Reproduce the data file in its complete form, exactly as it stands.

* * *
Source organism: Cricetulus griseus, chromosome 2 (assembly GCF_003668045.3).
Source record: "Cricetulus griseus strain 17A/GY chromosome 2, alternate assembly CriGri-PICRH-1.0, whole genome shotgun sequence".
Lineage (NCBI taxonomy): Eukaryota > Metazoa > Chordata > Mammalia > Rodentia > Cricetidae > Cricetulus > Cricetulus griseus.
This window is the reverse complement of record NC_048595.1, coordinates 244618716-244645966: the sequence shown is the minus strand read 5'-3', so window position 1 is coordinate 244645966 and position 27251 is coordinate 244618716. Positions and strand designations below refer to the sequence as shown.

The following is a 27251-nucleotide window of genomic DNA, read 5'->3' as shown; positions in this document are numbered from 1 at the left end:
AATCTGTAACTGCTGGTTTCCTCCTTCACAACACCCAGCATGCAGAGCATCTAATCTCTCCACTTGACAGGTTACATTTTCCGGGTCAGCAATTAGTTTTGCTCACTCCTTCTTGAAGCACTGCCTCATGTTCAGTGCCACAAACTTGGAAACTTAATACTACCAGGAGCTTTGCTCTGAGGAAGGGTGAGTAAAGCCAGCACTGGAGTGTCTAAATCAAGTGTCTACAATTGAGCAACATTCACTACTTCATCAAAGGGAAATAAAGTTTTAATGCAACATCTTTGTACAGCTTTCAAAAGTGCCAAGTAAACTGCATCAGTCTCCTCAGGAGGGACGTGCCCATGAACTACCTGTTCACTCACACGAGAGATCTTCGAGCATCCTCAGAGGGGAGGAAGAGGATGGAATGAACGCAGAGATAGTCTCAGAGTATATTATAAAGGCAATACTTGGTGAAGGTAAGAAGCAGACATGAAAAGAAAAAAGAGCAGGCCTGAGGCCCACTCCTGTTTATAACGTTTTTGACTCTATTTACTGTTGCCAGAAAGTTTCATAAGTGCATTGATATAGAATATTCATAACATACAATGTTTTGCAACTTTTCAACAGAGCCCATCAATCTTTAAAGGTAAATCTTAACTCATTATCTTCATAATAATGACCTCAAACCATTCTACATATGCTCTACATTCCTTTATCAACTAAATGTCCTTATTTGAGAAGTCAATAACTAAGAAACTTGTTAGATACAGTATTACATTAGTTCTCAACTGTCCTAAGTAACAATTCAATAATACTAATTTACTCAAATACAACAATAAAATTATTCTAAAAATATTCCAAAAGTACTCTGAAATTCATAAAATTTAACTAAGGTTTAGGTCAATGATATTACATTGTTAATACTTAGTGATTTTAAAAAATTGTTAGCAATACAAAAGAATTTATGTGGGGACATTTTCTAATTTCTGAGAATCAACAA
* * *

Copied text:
Source organism: Cricetulus griseus, chromosome 2 (assembly GCF_003668045.3).
Source record: "Cricetulus griseus strain 17A/GY chromosome 2, alternate assembly CriGri-PICRH-1.0, whole genome shotgun sequence".
Lineage (NCBI taxonomy): Eukaryota > Metazoa > Chordata > Mammalia > Rodentia > Cricetidae > Cricetulus > Cricetulus griseus.
This window is the reverse complement of record NC_048595.1, coordinates 244618716-244645966: the sequence shown is the minus strand read 5'-3', so window position 1 is coordinate 244645966 and position 27251 is coordinate 244618716. Positions and strand designations below refer to the sequence as shown.

The following is a 27251-nucleotide window of genomic DNA, read 5'->3' as shown; positions in this document are numbered from 1 at the left end:
AATCTGTAACTGCTGGTTTCCTCCTTCACAACACCCAGCATGCAGAGCATCTAATCTCTCCACTTGACAGGTTACATTTTCCGGGTCAGCAATTAGTTTTGCTCACTCCTTCTTGAAGCACTGCCTCATGTTCAGTGCCACAAACTTGGAAACTTAATACTACCAGGAGCTTTGCTCTGAGGAAGGGTGAGTAAAGCCAGCACTGGAGTGTCTAAATCAAGTGTCTACAATTGAGCAACATTCACTACTTCATCAAAGGGAAATAAAGTTTTAATGCAACATCTTTGTACAGCTTTCAAAAGTGCCAAGTAAACTGCATCAGTCTCCTCAGGAGGGACGTGCCCATGAACTACCTGTTCACTCACACGAGAGATCTTCGAGCATCCTCAGAGGGGAGGAAGAGGATGGAATGAACGCAGAGATAGTCTCAGAGTATATTATAAAGGCAATACTTGGTGAAGGTAAGAAGCAGACATGAAAAGAAAAAAGAGCAGGCCTGAGGCCCACTCCTGTTTATAACGTTTTTGACTCTATTTACTGTTGCCAGAAAGTTTCATAAGTGCATTGATATAGAATATTCATAACATACAATGTTTTGCAACTTTTCAACAGAGCCCATCAATCTTTAAAGGTAAATCTTAACTCATTATCTTCATAATAATGACCTCAAACCATTCTACATATGCTCTACATTCCTTTATCAACTAAATGTCCTTATTTGAGAAGTCAATAACTAAGAAACTTGTTAGATACAGTATTACATTAGTTCTCAACTGTCCTAAGTAACAATTCAATAATACTAATTTACTCAAATACAACAATAAAATTATTCTAAAAATATTCCAAAAGTACTCTGAAATTCATAAAATTTAACTAAGGTTTAGGTCAATGATATTACATTGTTAATACTTAGTGATTTTAAAAAATTGTTAGCAATACAAAAGAATTTATGTGGGGACATTTTCTAATTTCTGAGAATCAACAA